Citizen Reporter
2 minute read
26 Apr 2017
11:58 am

Reserve Bank governor says he doesn’t get ‘radical economic transformation’

Citizen Reporter

Governor Lesetja Kganyago says even though he tried to educate himself about the concept, he still does not quite understand it.

Reserve Bank governor Lesetja Kganyago. Picture: GCIS/SAPA

South African Reserve Bank (Sarb) governor Lesetja Kganyago has reportedly questioned the governing African National Congress’ (ANC) concept of radical economic transformation, saying he does not understand what the buzzword means.

Responding to a question on Tuesday evening from an audience member at a public lecture on monetary policy at the University of KwaZulu-Natal’s Westville Campus, Kganyago said he could not fathom the idea even after reading economic literature, the Sunday Times reported.

“As an economist‚ whenever a concept is introduced‚ I try and delve through the literature to find what are the positives of this concept and what does it mean. As it stands‚ after going through the literature‚ I am none the wiser‚” Kganyago was quoted as saying.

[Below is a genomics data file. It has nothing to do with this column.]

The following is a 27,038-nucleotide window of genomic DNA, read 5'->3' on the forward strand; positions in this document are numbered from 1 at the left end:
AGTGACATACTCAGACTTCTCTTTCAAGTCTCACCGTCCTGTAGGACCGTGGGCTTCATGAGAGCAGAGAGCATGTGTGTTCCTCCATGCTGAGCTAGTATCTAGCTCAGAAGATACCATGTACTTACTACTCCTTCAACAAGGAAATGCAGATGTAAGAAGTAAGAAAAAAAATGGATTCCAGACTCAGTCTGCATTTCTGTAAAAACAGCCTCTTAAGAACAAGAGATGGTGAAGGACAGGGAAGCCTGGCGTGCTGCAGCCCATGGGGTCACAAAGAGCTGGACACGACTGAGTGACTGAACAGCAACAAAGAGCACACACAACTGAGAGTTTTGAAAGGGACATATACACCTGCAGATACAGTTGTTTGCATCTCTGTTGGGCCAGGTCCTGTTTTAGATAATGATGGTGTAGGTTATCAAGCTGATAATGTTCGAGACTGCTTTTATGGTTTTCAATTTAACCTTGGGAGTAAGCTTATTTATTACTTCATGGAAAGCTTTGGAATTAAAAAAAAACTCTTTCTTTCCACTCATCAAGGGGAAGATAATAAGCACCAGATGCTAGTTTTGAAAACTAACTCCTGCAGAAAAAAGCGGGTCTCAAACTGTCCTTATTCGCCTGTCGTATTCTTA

He said the closest concept he could relate radical economic transformation to was inclusive economic growth that had gained popularity after the 2008 global economic crisis.

“It’s a concept that is used by everyone, and it also means the same that we are talking about here. What are the income distribution issues in our country‚ how is land distributed‚ what are the ownership structures‚ how is corporate governance in the country taking place‚ how is capital distributed in the country and so forth‚ and so forth.

“And do the majority of citizens have a stake in the economy‚ either in the form of a job or in the form of ownership or in the form of some meaningful economic activity? And everywhere in the world it is called inclusive growth. Why we complicate it in South Africa‚ I do not know,” Kganyago said.

He said the Sarb was working to ensure inclusive economic growth in the country by bringing inflation down because it distorted the distribution of income.


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